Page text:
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Fish on its Laurels

Gaido's in Galveston doesn't always live up to its storied reputation

Tampico never runs out of red snapper, so what's Gaido's problem? And no crabmeat entrées in the middle of crab season at a seafood restaurant that specializes in the stuff? That's like a steak house telling you they are out of steak. I wanted to get up and leave. But Edge had traveled too far to give up.

He asked what fish was available today.

Salmon, halibut, swordfish, mahimahi and tuna, the waitress told us. So much for the local seafood gospel. Gaido's is evidently getting their groceries from the same Sysco truck as everybody else.

The crab cakes are a better bet than the fish of the day.
Troy Fields
The crab cakes are a better bet than the fish of the day.

Location Info

Map

Gaido's

3802 Seawall Blvd.
Galveston, TX 77550

Category: Restaurant > Seafood

Region: Galveston

Details

Hours: 11:45 a.m. to 9:30 p.m. Sundays through Thursdays; 11:45 a.m. to 10:30 p.m. Fridays and Saturdays.

Shrimp bisque: $5.99
Crab cakes: $9.99
Lump crabmeat appetizer: $23.99
Red snapper Wade: $27.99
Shrimp salad (small): $8.99

3800 Seawall Boulevard, Galveston, 409-762-9625.

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"Is that salmon from around here?" Edge wisecracked.

The waitress didn't get the joke. She seemed to have no idea where salmon and halibut come from. When we asked her if any of the fish were local, she didn't know. So we sent her to the kitchen. When she came back, she said the swordfish, tuna, and mahimahi (known around here as dolphinfish) were from the Gulf.

Then we asked her about the various preparations. She was clueless. She didn't know which dishes contained which ingredients, and she didn't know who Wade Watkins or any of the other namesake chefs were. When we pointed to the portrait of Watkins hanging on the wall, she confessed that she had been at the restaurant for only three weeks. She lived in Texas City and hoped to escape to Austin someday soon, never to return.

When I asked her if she recommended the St. Veran or the Meursault on the White Burgundy section of the wine list, she admitted she had never heard of White Burgundy before. I asked if there was someone in the restaurant who could recommend wines; she didn't know who that would be.

We got the Meursault, and at $38 it was quite a bargain. For appetizers, we sampled some shrimp Sapporito. The cracker crumbs didn't get very crispy in the butter, and the whole thing had a soggy consistency that wasn't very appealing. We also tried the crab cakes, and they were outstanding. The two large inch-high patties had very little besides crabmeat inside; they were covered with bread crumbs, fried and served piping hot.

Edge ordered the dolphinfish cooked Wade-style with a crabmeat topping, and it was wonderful. The fish was very fresh and much milder and flakier than any mahimahi I remember, and the unobtrusive seasoned flour coating and lemon juice spritz let the flavors of the seafood shine through. But it was the huge pile of succulent butter-soaked crabmeat on top of the fish that was the real star.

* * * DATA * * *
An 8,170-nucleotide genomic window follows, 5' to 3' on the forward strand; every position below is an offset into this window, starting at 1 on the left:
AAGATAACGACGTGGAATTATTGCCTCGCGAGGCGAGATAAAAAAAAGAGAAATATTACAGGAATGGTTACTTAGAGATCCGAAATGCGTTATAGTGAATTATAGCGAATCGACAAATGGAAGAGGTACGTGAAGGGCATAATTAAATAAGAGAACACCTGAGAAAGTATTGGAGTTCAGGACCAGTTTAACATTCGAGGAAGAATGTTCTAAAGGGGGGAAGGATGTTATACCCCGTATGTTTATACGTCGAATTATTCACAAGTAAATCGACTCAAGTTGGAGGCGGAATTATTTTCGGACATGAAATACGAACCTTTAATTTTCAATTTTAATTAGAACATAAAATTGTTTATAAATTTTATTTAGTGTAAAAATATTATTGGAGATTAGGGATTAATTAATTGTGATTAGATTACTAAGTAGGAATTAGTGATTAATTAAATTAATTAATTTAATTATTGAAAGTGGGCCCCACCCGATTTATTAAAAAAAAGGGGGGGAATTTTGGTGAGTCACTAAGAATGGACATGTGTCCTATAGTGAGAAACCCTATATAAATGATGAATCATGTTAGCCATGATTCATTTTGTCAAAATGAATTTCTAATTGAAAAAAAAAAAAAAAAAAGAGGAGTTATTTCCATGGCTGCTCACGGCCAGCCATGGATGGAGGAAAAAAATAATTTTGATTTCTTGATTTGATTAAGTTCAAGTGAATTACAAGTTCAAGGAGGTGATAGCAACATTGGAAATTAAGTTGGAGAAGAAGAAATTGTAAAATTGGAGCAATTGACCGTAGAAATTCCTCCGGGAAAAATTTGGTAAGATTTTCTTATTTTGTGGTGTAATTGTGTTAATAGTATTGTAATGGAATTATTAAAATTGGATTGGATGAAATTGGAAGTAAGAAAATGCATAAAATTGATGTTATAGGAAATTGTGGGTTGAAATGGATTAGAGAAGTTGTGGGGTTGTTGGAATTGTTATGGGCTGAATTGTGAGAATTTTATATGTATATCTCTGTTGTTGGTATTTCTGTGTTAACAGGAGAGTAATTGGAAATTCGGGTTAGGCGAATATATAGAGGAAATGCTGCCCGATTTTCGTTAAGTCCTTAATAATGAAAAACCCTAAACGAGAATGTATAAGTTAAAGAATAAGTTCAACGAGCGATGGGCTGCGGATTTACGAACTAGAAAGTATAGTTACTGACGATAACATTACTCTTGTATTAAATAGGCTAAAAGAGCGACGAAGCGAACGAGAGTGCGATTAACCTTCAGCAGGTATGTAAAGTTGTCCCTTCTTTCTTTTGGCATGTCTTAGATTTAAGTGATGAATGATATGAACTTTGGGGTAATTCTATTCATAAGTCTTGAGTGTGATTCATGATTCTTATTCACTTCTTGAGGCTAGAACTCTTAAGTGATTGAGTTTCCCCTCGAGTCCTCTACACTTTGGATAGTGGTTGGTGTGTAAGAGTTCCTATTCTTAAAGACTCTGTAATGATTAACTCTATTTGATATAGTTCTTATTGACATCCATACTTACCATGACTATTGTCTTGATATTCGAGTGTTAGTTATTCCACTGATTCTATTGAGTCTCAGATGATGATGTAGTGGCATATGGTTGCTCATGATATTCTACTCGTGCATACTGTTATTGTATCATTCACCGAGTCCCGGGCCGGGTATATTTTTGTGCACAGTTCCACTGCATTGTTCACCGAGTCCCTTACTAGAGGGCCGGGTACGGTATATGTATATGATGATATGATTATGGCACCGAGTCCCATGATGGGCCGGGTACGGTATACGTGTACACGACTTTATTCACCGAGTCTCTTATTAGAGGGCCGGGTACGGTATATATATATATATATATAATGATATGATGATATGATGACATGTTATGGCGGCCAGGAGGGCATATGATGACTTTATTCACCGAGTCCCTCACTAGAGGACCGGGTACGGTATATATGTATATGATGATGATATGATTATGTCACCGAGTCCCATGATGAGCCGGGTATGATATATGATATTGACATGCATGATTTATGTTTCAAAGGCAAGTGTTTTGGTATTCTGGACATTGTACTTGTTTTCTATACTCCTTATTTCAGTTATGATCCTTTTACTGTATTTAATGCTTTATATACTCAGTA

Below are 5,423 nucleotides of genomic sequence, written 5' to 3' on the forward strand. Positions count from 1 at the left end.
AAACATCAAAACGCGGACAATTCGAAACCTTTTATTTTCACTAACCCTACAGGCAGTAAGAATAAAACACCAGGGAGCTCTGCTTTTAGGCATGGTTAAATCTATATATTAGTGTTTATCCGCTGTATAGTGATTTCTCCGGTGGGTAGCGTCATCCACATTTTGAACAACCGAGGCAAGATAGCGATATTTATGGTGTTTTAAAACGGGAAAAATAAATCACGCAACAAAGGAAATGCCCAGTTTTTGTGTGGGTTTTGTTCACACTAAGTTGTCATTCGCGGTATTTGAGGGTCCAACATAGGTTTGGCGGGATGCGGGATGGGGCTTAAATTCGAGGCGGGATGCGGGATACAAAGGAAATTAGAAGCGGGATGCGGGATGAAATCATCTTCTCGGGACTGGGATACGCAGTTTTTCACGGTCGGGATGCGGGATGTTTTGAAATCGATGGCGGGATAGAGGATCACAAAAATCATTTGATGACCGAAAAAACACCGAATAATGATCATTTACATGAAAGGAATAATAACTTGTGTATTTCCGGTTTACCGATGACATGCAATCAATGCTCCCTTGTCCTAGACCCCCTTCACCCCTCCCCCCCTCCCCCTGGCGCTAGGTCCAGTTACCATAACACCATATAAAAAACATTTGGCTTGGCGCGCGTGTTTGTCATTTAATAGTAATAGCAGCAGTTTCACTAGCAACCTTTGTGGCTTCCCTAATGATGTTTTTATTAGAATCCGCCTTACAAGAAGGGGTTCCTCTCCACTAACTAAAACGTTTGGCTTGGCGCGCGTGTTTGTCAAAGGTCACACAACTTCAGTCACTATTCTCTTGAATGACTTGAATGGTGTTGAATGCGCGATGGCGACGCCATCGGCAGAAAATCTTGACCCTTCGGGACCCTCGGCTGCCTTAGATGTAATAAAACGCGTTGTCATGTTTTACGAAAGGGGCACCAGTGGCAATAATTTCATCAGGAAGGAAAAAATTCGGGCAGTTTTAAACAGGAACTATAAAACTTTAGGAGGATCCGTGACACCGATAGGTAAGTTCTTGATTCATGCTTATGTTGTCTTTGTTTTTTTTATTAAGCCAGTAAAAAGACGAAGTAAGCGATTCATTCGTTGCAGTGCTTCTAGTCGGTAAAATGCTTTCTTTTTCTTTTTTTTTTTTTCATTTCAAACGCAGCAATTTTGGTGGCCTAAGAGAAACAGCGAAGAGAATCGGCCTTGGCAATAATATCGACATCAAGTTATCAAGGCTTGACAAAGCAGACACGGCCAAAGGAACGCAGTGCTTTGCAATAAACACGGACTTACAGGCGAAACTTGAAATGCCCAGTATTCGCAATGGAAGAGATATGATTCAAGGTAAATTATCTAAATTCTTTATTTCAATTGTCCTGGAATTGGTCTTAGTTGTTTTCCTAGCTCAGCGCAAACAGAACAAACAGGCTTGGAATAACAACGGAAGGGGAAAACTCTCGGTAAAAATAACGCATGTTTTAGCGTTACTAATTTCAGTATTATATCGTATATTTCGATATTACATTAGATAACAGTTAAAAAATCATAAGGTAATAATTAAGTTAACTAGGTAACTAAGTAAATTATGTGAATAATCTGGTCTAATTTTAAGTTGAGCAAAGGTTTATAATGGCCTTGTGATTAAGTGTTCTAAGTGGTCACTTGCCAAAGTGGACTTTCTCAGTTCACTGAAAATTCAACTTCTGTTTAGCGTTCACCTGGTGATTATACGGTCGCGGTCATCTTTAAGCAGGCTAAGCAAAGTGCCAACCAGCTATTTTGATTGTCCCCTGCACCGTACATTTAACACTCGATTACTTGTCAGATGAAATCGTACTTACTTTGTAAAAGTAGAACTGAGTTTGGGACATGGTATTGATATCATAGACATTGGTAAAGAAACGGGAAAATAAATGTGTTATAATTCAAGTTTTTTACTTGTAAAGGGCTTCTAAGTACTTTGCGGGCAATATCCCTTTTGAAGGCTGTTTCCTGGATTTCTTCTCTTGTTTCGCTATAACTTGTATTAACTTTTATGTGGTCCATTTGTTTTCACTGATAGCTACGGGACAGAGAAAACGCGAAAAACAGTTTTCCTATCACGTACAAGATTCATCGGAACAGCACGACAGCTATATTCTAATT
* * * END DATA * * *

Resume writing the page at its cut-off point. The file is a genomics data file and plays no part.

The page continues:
I got swordfish on a grilled seafood platter that also included scallops and shrimp. Swordfish is one of my favorites, especially when it's grilled so that the interior remains juicy and the edges are a little crisp. The thin swordfish steak I was served at Gaido's wasn't overcooked -- in fact, it was pink in the middle. But around the edges, the fish was dry. It had none of the juiciness I expect from swordfish. As I chewed, it took on the texture of wood pulp. I would guess that it was previously frozen. It wasn't worth eating.

The scallops were awful. Instead of the expensive dry-pack scallops that taste nutty and have a firm texture, Gaido's appears to be serving scallops that are soaked in chemicals to extend shelf life and retain moisture. They cook these on a grill so thick with char that the scallops develop a dingy gray color and taste like old barbecue pit grease. The shrimp were overdone and dry. I pushed the platter away uneaten.

At the table across from us, three women had attempted to eat their dinners while keeping two small children entertained. When they left, the carpet was thick with cracker crumbs that never got swept up. As we looked over the desserts, three beer-drinking guys in golf shirts and blue jeans took over the table. They each loudly described their marital situations to the waitress -- evidently they hoped she would care.

Edge had his notebook out and his pen in hand. He looked over the scene and commented on the cracker crumbs on the carpet and the loud-mouthed old boys in the polo shirts at the next table.

"It feels like a gone-to-seed country club," he said of Gaido's atmosphere. And as for the food, the cooks in this kitchen are just "going through the motions," he observed.

Is Gaido's a restaurant that specializes in local Gulf seafood as claimed on its Web site? Or is it another generic seafood restaurant that serves the same frozen halibut and swordfish they eat in Peoria? Is it a classic with traditions like the old restaurants in New Orleans? Or is it a bad imitation of Landry's?

Evidently, everything depends on which day you stop by.

I wish I could have eaten at Gaido's in its golden era, when Wade Watkins was in charge of the kitchen. I bet the restaurant had some standards back then.

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